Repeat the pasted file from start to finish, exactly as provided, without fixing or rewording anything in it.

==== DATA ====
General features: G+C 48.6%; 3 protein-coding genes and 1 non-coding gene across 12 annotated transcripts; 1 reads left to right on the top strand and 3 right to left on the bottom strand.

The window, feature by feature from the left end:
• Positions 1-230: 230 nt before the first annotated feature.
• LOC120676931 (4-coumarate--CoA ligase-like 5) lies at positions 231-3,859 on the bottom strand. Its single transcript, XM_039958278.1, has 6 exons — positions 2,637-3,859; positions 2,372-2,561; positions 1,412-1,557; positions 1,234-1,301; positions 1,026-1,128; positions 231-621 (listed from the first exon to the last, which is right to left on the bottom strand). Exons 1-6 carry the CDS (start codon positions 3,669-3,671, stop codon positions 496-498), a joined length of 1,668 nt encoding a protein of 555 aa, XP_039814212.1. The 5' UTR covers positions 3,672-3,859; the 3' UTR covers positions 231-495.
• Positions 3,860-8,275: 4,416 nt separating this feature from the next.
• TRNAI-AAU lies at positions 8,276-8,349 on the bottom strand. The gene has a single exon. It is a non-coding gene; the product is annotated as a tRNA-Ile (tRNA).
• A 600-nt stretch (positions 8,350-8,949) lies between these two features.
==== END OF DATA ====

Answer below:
General features: G+C 48.6%; 3 protein-coding genes and 1 non-coding gene across 12 annotated transcripts; 1 reads left to right on the top strand and 3 right to left on the bottom strand.

The window, feature by feature from the left end:
• Positions 1-230: 230 nt before the first annotated feature.
• LOC120676931 (4-coumarate--CoA ligase-like 5) lies at positions 231-3,859 on the bottom strand. Its single transcript, XM_039958278.1, has 6 exons — positions 2,637-3,859; positions 2,372-2,561; positions 1,412-1,557; positions 1,234-1,301; positions 1,026-1,128; positions 231-621 (listed from the first exon to the last, which is right to left on the bottom strand). Exons 1-6 carry the CDS (start codon positions 3,669-3,671, stop codon positions 496-498), a joined length of 1,668 nt encoding a protein of 555 aa, XP_039814212.1. The 5' UTR covers positions 3,672-3,859; the 3' UTR covers positions 231-495.
• Positions 3,860-8,275: 4,416 nt separating this feature from the next.
• TRNAI-AAU lies at positions 8,276-8,349 on the bottom strand. The gene has a single exon. It is a non-coding gene; the product is annotated as a tRNA-Ile (tRNA).
• A 600-nt stretch (positions 8,350-8,949) lies between these two features.